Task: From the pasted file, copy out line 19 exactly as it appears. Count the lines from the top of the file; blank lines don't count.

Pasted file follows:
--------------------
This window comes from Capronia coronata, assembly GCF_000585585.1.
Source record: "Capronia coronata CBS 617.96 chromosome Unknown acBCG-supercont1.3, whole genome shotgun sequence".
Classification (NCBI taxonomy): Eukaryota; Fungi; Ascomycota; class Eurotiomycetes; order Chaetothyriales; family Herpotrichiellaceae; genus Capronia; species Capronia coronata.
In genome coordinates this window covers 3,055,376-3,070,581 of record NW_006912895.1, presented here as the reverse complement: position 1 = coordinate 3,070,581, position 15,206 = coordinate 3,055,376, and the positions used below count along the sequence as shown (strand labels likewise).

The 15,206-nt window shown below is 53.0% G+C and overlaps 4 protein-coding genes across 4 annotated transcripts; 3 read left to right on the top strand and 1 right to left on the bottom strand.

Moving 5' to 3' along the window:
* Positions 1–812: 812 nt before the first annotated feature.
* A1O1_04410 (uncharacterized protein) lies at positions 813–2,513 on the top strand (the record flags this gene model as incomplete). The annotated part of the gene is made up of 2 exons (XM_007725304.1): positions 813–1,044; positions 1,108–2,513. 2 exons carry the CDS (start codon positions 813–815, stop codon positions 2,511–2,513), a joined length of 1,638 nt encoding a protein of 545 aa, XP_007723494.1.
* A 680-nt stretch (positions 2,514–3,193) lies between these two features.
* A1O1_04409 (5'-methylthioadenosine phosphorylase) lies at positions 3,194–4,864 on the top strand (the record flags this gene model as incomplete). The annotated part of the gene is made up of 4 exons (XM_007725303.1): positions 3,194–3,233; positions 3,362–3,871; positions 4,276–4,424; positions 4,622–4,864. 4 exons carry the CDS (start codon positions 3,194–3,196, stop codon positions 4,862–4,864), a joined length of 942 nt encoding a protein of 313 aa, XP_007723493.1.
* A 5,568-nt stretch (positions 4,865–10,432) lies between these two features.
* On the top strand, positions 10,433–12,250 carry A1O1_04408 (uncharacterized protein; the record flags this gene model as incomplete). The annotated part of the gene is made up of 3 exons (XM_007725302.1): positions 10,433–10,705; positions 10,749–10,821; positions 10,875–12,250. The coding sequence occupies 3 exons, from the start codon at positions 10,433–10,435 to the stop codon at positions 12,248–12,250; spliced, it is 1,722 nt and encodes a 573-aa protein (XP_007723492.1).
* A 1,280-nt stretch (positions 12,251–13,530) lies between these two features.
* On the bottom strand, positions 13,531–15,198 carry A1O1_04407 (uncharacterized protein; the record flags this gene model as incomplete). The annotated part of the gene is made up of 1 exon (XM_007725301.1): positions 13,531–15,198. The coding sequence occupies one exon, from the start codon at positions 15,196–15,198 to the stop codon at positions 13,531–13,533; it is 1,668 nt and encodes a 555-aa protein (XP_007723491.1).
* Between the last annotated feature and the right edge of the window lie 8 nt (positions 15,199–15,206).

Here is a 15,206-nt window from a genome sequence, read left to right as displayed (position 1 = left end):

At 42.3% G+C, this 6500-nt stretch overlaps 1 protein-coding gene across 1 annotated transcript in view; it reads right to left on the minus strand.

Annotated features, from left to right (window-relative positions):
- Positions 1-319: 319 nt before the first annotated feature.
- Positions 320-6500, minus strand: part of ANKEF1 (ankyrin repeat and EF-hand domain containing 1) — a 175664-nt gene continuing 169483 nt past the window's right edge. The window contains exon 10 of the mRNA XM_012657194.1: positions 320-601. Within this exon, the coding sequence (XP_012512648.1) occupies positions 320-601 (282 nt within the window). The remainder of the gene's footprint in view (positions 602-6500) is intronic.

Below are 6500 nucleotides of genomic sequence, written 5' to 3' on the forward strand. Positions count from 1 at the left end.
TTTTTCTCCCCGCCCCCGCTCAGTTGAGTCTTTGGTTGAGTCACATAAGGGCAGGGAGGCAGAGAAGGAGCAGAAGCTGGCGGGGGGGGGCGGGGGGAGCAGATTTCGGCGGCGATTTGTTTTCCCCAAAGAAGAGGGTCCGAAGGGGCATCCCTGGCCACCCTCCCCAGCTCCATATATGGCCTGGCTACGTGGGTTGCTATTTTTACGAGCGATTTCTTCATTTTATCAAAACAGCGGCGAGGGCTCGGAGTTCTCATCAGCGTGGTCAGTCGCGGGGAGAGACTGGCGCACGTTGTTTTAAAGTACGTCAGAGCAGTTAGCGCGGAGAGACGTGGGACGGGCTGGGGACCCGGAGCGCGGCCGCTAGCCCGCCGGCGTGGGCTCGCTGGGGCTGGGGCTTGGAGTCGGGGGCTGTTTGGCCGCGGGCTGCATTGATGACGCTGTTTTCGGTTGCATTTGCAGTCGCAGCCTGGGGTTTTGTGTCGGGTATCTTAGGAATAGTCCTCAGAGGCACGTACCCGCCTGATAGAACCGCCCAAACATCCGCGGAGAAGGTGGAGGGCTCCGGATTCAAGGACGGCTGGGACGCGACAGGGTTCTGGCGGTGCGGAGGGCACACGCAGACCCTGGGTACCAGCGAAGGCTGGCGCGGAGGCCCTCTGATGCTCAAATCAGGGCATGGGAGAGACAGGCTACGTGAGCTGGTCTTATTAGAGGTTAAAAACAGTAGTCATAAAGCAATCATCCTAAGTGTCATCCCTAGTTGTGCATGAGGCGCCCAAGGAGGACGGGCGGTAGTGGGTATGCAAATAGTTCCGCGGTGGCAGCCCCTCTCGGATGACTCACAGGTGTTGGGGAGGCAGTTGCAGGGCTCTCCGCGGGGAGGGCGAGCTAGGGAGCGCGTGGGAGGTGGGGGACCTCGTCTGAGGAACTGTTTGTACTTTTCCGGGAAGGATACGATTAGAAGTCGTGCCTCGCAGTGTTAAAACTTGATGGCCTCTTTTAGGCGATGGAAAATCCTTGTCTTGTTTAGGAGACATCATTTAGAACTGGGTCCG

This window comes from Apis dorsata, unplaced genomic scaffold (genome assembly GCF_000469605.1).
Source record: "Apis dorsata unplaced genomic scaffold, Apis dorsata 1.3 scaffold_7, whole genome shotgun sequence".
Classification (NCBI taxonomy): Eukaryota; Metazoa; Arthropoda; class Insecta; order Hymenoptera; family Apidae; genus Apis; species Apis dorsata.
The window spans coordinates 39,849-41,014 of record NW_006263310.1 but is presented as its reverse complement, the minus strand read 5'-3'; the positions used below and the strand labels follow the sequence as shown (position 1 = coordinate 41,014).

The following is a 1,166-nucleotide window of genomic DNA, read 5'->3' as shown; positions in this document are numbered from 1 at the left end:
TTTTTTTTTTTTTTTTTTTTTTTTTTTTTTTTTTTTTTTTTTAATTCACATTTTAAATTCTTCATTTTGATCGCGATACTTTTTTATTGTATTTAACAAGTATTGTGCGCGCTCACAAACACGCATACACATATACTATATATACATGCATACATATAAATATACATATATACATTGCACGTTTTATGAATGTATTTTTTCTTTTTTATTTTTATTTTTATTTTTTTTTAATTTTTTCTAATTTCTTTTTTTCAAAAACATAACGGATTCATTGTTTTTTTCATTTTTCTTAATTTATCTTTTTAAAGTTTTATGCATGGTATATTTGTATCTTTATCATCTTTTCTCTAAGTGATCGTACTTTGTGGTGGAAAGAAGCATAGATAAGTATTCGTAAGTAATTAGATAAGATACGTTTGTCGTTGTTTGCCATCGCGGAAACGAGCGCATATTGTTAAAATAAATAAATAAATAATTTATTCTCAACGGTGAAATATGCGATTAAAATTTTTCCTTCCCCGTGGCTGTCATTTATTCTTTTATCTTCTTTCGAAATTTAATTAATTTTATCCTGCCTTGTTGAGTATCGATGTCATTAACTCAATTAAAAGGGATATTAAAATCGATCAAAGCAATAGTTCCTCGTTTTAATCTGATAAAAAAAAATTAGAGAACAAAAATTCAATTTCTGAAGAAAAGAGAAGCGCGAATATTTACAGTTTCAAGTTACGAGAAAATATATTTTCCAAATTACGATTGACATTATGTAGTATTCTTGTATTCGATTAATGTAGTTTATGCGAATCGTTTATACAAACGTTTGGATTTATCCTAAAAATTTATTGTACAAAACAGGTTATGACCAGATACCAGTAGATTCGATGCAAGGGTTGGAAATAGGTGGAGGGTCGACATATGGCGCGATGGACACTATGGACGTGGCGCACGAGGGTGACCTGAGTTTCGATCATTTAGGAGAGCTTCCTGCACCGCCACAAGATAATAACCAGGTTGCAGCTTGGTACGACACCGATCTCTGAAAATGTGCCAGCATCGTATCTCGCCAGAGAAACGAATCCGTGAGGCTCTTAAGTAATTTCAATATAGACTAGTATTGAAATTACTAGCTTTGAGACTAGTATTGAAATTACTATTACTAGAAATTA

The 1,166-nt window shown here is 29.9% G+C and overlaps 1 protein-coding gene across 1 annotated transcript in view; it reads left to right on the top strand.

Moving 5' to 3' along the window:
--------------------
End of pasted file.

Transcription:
- Positions 1-319: 319 nt before the first annotated feature.